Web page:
I just used this today to make a loquat pie, and it turned out awesome! It felt really wet and sticky, but I trusted the process and it turned out super flaky and browned nicely! I used Kerry gold salted butter and omitted any extra salt. It was enough for me to do a double crust deep dish pie. Definitely will be using this recipe again!
I just made the flat-pie rhubarb version of this and it’s wonderful, however: the pie was surrounded by a sea of sizzling butter on the pan once done to the extent that I cooled it on a rack just so it wouldn’t soak up the butter and get soggy.
Did anyone else have this issue? Any thoughts on this?
Thanks for inspiration, as always!
It happens all of the time. Not all butter will be under a layer of flour — some will seep. It shouldn’t affect the final pie.
omg Pie crust looks very tasty. its a perfect treat for kitty party. Thanks, dear for sharing this mouthwatering pie crust.
I had never made a pie crust before, so I figured I might as well go for broke and make the best one…since I wouldn’t know that it was more or less fussy than any other pie crust. It was so good! I needed more water than the recipe said to make it come together, and it looked nothing like pie crust when I wrapped it up to chill, but I trust you. In the morning I rolled them out with lots of flour and a few folds and it turned out so beautiful. Big puffy flaky layers! I used it to make your sweet cherry pie and that turned out great, but then I made savory hand pies with the leftover dough and those are phenomenal. I did use half lard and half butter though, because I’m from the South and I like the mouthfeel of some lard. Next time less lard – I think 1/4 lard would give me the effect I wanted without being too much. Thanks!
My new favorite pie crust recipe. Had to make it twice already. Delicious and so flaky! Thanks so much!!!
Yeah… That also looks absolutely amazing. Good job! :-) Gotta stop commenting on everything that looks nice, or I’ll be stuck doing it all day it seems..
Would cornstarch work rather than tapioca starch?
Deb, do you find that you get a lot of butter leakage with this crust? My crust was not as moist looking as yours now that I look at your pictures again, and I definitely had big streaks of butter in my rolled out dough. I was sad to have a tray full of burning/browning butter when baking up an apple pie yesterday (your Even More Perfect Apple Pie) but maybe it’s to be expected. Or am I doing something wrong? It still tasted good and had some distinct, flaky layers so I can’t complain too much, but if I can learn from this – I’m all ears (eyes). :)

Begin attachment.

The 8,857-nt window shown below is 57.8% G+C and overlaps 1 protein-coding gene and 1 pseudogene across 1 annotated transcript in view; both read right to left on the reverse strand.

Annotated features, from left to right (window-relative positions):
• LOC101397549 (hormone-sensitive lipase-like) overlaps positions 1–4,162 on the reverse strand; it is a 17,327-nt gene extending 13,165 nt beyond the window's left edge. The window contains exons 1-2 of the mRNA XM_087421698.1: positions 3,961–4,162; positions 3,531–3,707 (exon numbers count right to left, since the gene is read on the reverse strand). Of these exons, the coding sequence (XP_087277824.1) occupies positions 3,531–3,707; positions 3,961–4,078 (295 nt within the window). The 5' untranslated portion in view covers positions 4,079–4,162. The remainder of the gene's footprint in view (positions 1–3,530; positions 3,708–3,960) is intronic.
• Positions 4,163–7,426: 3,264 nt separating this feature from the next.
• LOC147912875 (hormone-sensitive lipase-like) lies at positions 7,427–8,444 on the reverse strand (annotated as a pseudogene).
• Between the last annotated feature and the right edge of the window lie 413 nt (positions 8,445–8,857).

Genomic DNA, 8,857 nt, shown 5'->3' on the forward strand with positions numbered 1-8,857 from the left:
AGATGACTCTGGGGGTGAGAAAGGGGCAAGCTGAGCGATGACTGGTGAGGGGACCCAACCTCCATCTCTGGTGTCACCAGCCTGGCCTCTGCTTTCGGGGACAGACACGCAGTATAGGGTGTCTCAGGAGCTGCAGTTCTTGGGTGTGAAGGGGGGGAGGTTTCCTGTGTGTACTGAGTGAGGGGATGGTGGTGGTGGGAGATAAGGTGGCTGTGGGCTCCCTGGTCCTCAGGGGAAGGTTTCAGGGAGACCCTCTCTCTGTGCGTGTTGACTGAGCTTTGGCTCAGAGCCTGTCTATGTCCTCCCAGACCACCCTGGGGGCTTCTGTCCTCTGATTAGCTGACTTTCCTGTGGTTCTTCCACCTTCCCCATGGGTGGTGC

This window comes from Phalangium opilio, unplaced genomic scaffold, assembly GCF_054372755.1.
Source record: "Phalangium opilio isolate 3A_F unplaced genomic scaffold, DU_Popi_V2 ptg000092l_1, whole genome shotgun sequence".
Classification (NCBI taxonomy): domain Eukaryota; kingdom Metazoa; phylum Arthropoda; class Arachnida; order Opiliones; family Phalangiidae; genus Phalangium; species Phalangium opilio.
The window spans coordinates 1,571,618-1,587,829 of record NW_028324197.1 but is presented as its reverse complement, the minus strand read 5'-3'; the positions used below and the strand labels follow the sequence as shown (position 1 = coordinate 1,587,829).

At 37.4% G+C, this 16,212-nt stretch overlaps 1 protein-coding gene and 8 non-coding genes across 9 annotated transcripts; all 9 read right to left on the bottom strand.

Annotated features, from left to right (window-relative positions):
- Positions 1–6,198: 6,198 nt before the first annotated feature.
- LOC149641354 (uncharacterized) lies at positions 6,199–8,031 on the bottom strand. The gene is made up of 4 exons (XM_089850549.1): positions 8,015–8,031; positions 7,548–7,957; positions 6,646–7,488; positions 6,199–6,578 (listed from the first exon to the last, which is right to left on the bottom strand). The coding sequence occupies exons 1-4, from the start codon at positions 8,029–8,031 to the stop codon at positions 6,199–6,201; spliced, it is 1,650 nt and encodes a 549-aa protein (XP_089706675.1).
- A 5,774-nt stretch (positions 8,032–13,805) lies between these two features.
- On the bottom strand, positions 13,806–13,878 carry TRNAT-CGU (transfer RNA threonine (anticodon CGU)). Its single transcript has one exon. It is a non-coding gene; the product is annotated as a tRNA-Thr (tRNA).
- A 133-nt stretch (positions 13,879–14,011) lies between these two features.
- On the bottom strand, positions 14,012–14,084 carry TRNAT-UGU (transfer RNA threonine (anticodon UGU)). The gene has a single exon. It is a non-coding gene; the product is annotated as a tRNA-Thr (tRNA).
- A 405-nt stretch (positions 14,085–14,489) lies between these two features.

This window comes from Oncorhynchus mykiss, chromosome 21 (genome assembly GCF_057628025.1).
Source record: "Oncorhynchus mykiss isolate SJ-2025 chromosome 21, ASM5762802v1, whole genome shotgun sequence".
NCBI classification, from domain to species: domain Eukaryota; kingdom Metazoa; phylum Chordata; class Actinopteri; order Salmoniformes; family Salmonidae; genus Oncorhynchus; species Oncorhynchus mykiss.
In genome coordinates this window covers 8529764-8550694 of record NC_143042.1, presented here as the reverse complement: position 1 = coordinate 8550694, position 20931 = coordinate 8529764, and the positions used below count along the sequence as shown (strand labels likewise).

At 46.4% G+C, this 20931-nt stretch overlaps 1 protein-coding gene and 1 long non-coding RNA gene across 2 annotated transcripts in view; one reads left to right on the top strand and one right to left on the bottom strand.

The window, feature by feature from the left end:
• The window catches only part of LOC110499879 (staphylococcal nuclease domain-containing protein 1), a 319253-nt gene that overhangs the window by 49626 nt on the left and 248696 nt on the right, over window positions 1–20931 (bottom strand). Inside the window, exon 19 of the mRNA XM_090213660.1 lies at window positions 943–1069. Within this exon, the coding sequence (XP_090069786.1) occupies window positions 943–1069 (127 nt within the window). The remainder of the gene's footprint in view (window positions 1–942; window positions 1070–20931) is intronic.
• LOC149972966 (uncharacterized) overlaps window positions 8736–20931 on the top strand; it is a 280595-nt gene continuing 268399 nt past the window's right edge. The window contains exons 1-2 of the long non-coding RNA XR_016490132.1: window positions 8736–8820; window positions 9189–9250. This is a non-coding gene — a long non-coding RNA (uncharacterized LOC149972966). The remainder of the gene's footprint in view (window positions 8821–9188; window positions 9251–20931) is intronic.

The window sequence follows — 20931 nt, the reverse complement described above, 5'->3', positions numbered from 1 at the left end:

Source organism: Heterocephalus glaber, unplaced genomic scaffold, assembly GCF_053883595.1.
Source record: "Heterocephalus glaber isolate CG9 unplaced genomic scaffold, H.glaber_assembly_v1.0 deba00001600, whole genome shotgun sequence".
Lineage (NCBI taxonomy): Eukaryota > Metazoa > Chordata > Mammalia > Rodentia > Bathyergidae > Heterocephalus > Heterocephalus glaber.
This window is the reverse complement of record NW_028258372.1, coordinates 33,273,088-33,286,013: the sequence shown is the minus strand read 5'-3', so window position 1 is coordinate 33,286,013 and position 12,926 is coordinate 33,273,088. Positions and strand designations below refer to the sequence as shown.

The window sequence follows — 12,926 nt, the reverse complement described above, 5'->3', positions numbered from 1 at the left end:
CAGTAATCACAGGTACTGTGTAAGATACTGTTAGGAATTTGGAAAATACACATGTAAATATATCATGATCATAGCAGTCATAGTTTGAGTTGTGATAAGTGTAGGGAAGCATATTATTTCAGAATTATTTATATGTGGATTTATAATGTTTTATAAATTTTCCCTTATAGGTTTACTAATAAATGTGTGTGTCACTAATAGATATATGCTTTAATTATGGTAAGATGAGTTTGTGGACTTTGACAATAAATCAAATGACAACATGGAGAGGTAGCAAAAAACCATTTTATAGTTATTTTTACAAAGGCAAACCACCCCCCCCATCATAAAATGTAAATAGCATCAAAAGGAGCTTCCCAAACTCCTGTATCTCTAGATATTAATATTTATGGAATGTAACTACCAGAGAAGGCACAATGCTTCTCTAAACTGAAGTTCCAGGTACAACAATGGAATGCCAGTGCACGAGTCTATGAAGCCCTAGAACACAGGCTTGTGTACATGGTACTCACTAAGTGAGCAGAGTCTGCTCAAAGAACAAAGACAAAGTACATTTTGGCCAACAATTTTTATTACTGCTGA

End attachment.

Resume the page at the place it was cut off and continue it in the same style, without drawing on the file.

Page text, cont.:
Just back to say that I made a broccoli quiche with this as the crust and it was superb! Like others, mine dough was dry not wet/moist but I just gathered it up in plastic wrap and went on about my day. When I went to roll it, it was divine, rolled easily altho I did flour the surface well. I didn’t do the folding, I stopped reading the recipe (oops, look squirrel-) it was still flaky and delicious. Thanks Deb!
Going to hafta give this a go. My pastry is always an epic fail.
I love this!!! I have some stewed mango. I am going to try this with your crust and see how it turns out. I will keep you posted!
Also in the “very dry, did not come together” camp. I weighed my flour (Gold Medal) and measured water in liquid measuring cup. It wasn’t just dry, there was just no way it was going to come together. I added more water and proceeded as normal.
Dough was definitely flakey, but cannot comment on tenderness. I made it (the rhubarb slab-ish pie) and gave it away. :)
The crust was lovely, but the filling was too runny. I suspect it is because the rhubarb picked fresh from my garden has a higher water content than that of store-bought rhubarb.
Would draining the liquid from the fruit before assembling the pie work, or would that pour off too much of the thickening agent and sugar?
What kind of thickener did you use? Did it not set when it cooled?
I made this twice with King Arthur All purpose flour. The first time I wasn’t very careful and had problems: I had butter flakes more like huge grapes vs lima-beans, I didn’t weigh the flour and probably added too much by measuring, had to add waaay more water, and thus over mixed the dough to get the water in. The result was flakey and delicious but tough from over mixing and like others I had puddles butter leaking out of the dough–which didn’t look so good but of course still tasty.
The second time I solved the problems: Weighed the flour! butter chucks not too big! I added the recommended amount of water and while it was fairly dry (not even close to a soft cookie dough) it came together but a bit crumbly. This time the dough was tender, and there was no pool of leaking butter. This one even looked prettier for me as the dough was more uniform and easier to work with.
I’ve made many pies, but this was the flakiest! horray! Butter is the best answer.
Hey! This really works! I used it with a spinach feta galette. I left out the sugar, added about a tablespoon of fresh rosemary, and a couple of tablespoons of chopped walnuts. It came together so easily! I did put it in the freezer between rolling it out and transferring it to the baking sheet. But really easy peasy. And so, so good! Rave reviews from all. Thanks, Deb! Another winner!
And the next day, the bottom crust isn’t soggy at all, even after spending a night covered in the fridge, even cold (!), even though the spinach is still moist! ❤️